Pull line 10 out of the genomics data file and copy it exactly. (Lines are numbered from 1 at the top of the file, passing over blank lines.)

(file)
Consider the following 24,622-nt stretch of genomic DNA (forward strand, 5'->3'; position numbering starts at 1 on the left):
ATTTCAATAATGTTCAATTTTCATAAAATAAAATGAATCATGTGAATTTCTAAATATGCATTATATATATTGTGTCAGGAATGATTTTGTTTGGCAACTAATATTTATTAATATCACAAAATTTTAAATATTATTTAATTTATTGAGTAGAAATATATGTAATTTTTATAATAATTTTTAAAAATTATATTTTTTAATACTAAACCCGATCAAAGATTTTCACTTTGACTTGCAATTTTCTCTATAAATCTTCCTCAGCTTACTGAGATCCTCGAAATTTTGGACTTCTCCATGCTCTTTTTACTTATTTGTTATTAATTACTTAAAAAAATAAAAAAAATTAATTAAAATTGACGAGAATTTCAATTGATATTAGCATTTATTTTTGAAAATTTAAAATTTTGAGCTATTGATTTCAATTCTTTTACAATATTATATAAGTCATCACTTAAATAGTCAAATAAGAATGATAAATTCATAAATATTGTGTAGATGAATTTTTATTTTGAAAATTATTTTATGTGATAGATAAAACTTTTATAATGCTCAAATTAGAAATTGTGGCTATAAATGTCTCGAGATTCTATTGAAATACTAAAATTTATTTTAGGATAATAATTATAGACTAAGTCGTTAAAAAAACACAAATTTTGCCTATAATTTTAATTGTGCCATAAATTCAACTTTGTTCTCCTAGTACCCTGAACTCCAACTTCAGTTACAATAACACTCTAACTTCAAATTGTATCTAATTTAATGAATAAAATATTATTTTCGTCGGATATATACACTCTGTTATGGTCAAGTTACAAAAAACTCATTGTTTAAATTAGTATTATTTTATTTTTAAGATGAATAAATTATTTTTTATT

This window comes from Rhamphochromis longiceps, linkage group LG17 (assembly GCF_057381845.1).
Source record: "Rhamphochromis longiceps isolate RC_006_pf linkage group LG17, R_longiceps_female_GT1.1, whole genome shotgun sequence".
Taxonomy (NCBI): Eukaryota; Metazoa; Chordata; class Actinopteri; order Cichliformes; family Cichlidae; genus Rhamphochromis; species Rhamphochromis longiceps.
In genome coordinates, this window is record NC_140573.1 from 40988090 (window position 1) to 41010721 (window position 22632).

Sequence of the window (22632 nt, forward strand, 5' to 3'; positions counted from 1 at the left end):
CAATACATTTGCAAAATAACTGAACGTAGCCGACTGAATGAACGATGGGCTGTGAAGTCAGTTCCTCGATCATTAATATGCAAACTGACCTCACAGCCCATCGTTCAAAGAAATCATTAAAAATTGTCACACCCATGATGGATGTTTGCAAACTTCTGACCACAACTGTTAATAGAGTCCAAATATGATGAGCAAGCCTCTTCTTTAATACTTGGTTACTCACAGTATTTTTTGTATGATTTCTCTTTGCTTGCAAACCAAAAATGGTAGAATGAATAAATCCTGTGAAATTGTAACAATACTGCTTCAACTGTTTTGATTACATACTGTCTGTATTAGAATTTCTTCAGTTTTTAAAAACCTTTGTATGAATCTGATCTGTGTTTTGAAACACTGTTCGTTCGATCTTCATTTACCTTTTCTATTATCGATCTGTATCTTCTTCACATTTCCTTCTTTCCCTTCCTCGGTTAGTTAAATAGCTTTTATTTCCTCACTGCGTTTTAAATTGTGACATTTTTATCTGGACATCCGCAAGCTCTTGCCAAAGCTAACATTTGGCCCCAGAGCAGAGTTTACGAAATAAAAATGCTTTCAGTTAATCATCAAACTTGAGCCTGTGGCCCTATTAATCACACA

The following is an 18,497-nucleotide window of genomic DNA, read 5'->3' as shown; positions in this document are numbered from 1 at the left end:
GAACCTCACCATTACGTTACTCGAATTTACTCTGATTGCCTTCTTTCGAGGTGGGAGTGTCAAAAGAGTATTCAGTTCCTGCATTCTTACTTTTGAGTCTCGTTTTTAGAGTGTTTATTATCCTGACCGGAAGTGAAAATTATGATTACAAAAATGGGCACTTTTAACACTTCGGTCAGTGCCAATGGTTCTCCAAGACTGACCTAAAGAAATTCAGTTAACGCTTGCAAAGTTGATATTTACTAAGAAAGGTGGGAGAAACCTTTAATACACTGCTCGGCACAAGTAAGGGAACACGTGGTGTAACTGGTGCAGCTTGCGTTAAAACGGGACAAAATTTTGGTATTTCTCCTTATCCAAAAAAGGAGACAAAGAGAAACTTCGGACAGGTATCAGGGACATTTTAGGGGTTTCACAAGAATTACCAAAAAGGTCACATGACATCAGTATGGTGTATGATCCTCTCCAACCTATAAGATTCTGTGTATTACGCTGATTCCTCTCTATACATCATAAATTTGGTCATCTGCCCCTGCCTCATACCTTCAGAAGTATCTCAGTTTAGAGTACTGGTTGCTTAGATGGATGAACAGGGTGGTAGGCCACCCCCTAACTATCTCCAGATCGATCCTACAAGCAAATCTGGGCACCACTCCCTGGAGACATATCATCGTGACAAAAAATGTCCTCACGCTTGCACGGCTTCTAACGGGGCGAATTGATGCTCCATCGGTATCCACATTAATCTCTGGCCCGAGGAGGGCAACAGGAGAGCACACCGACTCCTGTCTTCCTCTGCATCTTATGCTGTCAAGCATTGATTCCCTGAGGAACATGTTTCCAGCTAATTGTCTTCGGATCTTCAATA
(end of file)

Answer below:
GAACCTCACCATTACGTTACTCGAATTTACTCTGATTGCCTTCTTTCGAGGTGGGAGTGTCAAAAGAGTATTCAGTTCCTGCATTCTTACTTTTGAGTCTCGTTTTTAGAGTGTTTATTATCCTGACCGGAAGTGAAAATTATGATTACAAAAATGGGCACTTTTAACACTTCGGTCAGTGCCAATGGTTCTCCAAGACTGACCTAAAGAAATTCAGTTAACGCTTGCAAAGTTGATATTTACTAAGAAAGGTGGGAGAAACCTTTAATACACTGCTCGGCACAAGTAAGGGAACACGTGGTGTAACTGGTGCAGCTTGCGTTAAAACGGGACAAAATTTTGGTATTTCTCCTTATCCAAAAAAGGAGACAAAGAGAAACTTCGGACAGGTATCAGGGACATTTTAGGGGTTTCACAAGAATTACCAAAAAGGTCACATGACATCAGTATGGTGTATGATCCTCTCCAACCTATAAGATTCTGTGTATTACGCTGATTCCTCTCTATACATCATAAATTTGGTCATCTGCCCCTGCCTCATACCTTCAGAAGTATCTCAGTTTAGAGTACTGGTTGCTTAGATGGATGAACAGGGTGGTAGGCCACCCCCTAACTATCTCCAGATCGATCCTACAAGCAAATCTGGGCACCACTCCCTGGAGACATATCATCGTGACAAAAAATGTCCTCACGCTTGCACGGCTTCTAACGGGGCGAATTGATGCTCCATCGGTATCCACATTAATCTCTGGCCCGAGGAGGGCAACAGGAGAGCACACCGACTCCTGTCTTCCTCTGCATCTTATGCTGTCAAGCATTGATTCCCTGAGGAACATGTTTCCAGCTAATTGTCTTCGGATCTTCAATA